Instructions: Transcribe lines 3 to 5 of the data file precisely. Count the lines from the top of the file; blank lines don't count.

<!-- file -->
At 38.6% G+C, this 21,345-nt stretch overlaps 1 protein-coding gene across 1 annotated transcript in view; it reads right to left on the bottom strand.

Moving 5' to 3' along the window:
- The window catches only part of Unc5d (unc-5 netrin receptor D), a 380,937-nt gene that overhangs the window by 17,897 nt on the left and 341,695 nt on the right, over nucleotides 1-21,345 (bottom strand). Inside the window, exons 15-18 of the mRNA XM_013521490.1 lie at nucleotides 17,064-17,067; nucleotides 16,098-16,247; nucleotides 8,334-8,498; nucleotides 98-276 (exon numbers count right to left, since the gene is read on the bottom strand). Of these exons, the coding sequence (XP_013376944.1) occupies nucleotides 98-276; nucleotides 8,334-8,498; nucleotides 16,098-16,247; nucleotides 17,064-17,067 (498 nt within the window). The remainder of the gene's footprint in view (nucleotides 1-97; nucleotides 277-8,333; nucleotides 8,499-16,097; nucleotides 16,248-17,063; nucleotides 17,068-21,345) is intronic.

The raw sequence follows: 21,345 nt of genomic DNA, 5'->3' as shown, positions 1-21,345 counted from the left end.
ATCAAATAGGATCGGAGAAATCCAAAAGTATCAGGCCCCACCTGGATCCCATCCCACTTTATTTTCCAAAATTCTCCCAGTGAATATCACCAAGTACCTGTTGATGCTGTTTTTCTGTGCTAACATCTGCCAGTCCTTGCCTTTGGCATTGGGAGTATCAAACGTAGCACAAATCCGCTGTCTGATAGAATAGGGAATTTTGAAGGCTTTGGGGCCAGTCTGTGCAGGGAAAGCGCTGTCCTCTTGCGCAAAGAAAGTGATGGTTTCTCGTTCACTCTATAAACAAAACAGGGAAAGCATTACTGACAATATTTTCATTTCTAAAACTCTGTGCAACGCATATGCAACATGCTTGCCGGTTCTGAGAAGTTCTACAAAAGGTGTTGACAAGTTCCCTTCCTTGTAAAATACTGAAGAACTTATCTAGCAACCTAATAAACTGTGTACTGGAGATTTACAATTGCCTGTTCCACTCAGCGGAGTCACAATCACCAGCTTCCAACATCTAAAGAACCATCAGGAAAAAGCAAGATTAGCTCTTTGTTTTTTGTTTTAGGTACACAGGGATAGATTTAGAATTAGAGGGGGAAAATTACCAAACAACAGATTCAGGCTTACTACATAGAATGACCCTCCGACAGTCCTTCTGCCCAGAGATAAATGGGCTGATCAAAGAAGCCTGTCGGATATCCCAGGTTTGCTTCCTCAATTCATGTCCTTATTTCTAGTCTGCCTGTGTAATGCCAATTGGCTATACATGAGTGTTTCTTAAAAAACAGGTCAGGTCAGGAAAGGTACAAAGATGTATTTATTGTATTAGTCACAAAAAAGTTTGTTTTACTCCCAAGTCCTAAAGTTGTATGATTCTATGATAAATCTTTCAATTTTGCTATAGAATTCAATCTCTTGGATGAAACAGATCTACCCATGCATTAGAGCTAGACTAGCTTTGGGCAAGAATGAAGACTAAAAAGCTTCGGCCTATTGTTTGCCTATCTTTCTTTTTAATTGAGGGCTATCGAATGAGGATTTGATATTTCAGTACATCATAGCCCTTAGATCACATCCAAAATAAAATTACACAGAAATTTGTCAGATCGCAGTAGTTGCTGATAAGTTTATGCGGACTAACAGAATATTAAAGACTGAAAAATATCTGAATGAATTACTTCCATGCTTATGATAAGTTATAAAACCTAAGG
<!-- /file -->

- The window catches only part of Unc5d (unc-5 netrin receptor D), a 380,937-nt gene that overhangs the window by 17,897 nt on the left and 341,695 nt on the right, over nucleotides 1-21,345 (bottom strand). Inside the window, exons 15-18 of the mRNA XM_013521490.1 lie at nucleotides 17,064-17,067; nucleotides 16,098-16,247; nucleotides 8,334-8,498; nucleotides 98-276 (exon numbers count right to left, since the gene is read on the bottom strand). Of these exons, the coding sequence (XP_013376944.1) occupies nucleotides 98-276; nucleotides 8,334-8,498; nucleotides 16,098-16,247; nucleotides 17,064-17,067 (498 nt within the window). The remainder of the gene's footprint in view (nucleotides 1-97; nucleotides 277-8,333; nucleotides 8,499-16,097; nucleotides 16,248-17,063; nucleotides 17,068-21,345) is intronic.

The raw sequence follows: 21,345 nt of genomic DNA, 5'->3' as shown, positions 1-21,345 counted from the left end.
ATCAAATAGGATCGGAGAAATCCAAAAGTATCAGGCCCCACCTGGATCCCATCCCACTTTATTTTCCAAAATTCTCCCAGTGAATATCACCAAGTACCTGTTGATGCTGTTTTTCTGTGCTAACATCTGCCAGTCCTTGCCTTTGGCATTGGGAGTATCAAACGTAGCACAAATCCGCTGTCTGATAGAATAGGGAATTTTGAAGGCTTTGGGGCCAGTCTGTGCAGGGAAAGCGCTGTCCTCTTGCGCAAAGAAAGTGATGGTTTCTCGTTCACTCTATAAACAAAACAGGGAAAGCATTACTGACAATATTTTCATTTCTAAAACTCTGTGCAACGCATATGCAACATGCTTGCCGGTTCTGAGAAGTTCTACAAAAGGTGTTGACAAGTTCCCTTCCTTGTAAAATACTGAAGAACTTATCTAGCAACCTAATAAACTGTGTACTGGAGATTTACAATTGCCTGTTCCACTCAGCGGAGTCACAATCACCAGCTTCCAACATCTAAAGAACCATCAGGAAAAAGCAAGATTAGCTCTTTGTTTTTTGTTTTAGGTACACAGGGATAGATTTAGAATTAGAGGGGGAAAATTACCAAACAACAGATTCAGGCTTACTACATAGAATGACCCTCCGACAGTCCTTCTGCCCAGAGATAAATGGGCTGATCAAAGAAGCCTGTCGGATATCCCAGGTTTGCTTCCTCAATTCATGTCCTTATTTCTAGTCTGCCTGTGTAATGCCAATTGGCTATACATGAGTGTTTCTTAAAAAACAGGTCAGGTCAGGAAAGGTACAAAGATGTATTTATTGTATTAGTCACAAAAAAGTTTGTTTTACTCCCAAGTCCTAAAGTTGTATGATTCTATGATAAATCTTTCAATTTTGCTATAGAATTCAATCTCTTGGATGAAACAGATCTACCCATGCATTAGAGCTAGACTAGCTTTGGGCAAGAATGAAGACTAAAAAGCTTCGGCCTATTGTTTGCCTATCTTTCTTTTTAATTGAGGGCTATCGAATGAGGATTTGATATTTCAGTACATCATAGCCCTTAGATCACATCCAAAATAAAATTACACAGAAATTTGTCAGATCGCAGTAGTTGCTGATAAGTTTATGCGGACTAACAGAATATTAAAGACTGAAAAATATCTGAATGAATTACTTCCATGCTTATGATAAGTTATAAAACCTAAGG